State to provide €750m in loans to small builders

More than 7,500 homes expected under Home Building Finance Ireland scheme

Eoghan Murphy, Minister for Housing and Paschal Donohoe, Minister for Finance  arriving at the launch of Home Building Finance Ireland. Photograph: Tom Honan

Eoghan Murphy, Minister for Housing and Paschal Donohoe, Minister for Finance arriving at the launch of Home Building Finance Ireland. Photograph: Tom Honan

 

More than 7,500 homes are expected to be built over the next five years by small and medium-sized developers using a €750 million State loans scheme.

Builders who have been unable to secure loans from banks or other lenders will have access to five-year loans of up to €35 million, for developments ranging in size from 10 to about 200 homes, from new agency Home Building Finance Ireland (HBFI).

A developer must have secured or submitted planning permission for a project, the scheme must be deemed commercially viable by HBFI, and the borrower must provide a minimum of 20 per cent equity, which can include the value of the site.

The agency will provide between 50 and 80 per cent of the funding for the development and will charge interest on commercial market terms, likely to be in the region of 5-8 per cent.

The scheme, which was announced over a year ago as part of Budget 2018 but only recently signed into law, aims to fill a gap in the market where smaller builders have been unable to secure finance from the traditional banking sector. However Minister for Finance Paschal Donohoe said this does not mean the State will be exposed to risky loans.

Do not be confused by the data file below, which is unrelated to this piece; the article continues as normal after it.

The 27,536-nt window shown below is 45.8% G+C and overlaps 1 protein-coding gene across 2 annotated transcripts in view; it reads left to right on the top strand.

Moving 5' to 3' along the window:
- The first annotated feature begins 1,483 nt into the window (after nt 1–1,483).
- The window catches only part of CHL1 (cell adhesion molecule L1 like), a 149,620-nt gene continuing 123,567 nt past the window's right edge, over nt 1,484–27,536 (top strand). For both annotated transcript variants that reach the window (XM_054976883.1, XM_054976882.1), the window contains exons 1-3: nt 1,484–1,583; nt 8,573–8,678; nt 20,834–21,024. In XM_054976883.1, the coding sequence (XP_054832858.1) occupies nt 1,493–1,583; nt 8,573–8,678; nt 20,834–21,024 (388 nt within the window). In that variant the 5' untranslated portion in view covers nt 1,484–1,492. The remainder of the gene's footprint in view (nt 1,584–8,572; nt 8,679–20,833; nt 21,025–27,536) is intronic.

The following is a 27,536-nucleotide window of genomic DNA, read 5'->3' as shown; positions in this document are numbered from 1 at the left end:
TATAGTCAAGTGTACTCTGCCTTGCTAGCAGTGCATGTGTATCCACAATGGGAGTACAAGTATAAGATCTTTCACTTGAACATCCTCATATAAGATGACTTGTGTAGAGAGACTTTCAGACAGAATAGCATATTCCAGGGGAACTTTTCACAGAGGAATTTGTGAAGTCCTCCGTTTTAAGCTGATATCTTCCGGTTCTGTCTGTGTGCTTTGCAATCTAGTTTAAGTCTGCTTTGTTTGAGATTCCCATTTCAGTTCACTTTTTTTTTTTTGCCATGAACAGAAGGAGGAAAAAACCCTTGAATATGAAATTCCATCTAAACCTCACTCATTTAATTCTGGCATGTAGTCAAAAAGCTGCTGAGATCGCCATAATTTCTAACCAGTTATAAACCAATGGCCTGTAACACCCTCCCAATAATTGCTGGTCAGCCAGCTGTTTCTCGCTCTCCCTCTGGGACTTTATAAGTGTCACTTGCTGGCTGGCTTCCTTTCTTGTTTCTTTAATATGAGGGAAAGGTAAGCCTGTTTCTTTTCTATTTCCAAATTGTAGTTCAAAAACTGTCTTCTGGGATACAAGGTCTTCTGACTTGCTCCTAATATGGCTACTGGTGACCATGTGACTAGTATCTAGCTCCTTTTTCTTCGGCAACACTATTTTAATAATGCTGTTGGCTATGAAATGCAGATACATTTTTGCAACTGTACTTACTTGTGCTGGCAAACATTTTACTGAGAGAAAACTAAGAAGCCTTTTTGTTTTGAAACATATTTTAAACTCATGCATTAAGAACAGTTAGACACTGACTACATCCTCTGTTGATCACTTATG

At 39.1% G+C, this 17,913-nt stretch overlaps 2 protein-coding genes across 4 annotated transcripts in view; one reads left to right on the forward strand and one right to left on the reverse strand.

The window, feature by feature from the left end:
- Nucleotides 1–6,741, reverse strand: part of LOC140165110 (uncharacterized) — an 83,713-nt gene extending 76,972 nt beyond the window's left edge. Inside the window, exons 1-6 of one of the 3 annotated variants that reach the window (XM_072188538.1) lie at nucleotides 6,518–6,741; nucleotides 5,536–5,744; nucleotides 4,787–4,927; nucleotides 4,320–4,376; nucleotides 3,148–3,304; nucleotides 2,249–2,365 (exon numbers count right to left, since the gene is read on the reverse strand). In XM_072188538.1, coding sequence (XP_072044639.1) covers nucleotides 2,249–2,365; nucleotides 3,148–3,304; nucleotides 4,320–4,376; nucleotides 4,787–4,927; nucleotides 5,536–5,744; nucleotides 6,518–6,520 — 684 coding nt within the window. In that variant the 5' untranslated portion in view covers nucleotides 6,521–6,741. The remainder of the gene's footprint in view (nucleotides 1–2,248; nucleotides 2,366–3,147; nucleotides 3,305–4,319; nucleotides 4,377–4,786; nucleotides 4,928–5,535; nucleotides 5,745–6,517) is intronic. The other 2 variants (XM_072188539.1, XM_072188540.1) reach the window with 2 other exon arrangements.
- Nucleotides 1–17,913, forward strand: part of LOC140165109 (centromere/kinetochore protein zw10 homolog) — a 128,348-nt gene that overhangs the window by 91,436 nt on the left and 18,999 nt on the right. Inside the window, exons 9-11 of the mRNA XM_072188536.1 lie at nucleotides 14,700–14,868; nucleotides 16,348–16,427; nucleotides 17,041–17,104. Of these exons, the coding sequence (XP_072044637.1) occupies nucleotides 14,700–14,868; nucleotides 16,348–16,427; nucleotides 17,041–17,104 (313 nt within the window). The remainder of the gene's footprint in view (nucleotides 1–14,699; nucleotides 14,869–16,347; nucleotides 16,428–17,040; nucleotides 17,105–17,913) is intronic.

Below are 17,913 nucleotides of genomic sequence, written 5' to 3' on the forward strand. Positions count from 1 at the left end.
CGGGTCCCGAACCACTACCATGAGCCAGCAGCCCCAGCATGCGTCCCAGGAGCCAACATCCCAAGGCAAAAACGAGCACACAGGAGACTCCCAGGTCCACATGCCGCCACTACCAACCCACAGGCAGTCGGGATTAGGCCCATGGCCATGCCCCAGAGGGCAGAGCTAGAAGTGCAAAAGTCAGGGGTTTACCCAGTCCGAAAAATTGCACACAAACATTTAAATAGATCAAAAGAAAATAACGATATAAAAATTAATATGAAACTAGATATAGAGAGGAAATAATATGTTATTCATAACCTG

“What we are not looking to do is take on board projects that are seen as being too risky by other lenders within the State. We are looking to address a market opportunity.”

Commercial lenders had shown little interest in lending money for smaller projects with lower potential returns Mr Donohoe said.

“There are projects inside certain loan-to-cost ratios that our analysis indicates are not being funded at the moment and this provides the rationale for an organisation such as this one,” he said.

Risk

“It is not about taking on board risk that others are not willing to do. This is a loan-based organisation, but there are different market failings at the moment that are leading to an additional form of housing supply not being delivered and it is the role of this organisation to deliver that.”

HBFI would also help smaller builders in making their loan applications “something commercial lenders have no incentive to do”, Mr Donohoe said.

There was also the potential for the State to earn a return on the loans the Minister said.

“There is no question that this organisation will be providing cheap money to anyone . . . Any profit earned will flow back into State coffers. It has the potential to deliver a commercial return for the State.”

HBFI director Michael Broderick said he was “cognisant we are lending taxpayers’ money”and only viable housing projects would be considered. The organisation was targeting developers who were building for first-time buyers, and building costs would be in the region of €200,000, he said.

The Construction Industry Federation (CIF) said the scheme would help increase housing particularly outside the greater Dublin area.

“In 2017, the CIF identified a market failure in finance for regional housebuilders, despite localised pockets of viable demand in rural towns and on a regional basis.” It along with other initiatives such as the Land Development Agency and the Local Infrastructure Housing Activation Fund would have a “sustained and sustainable impact on delivery of viable housing” the CIF said.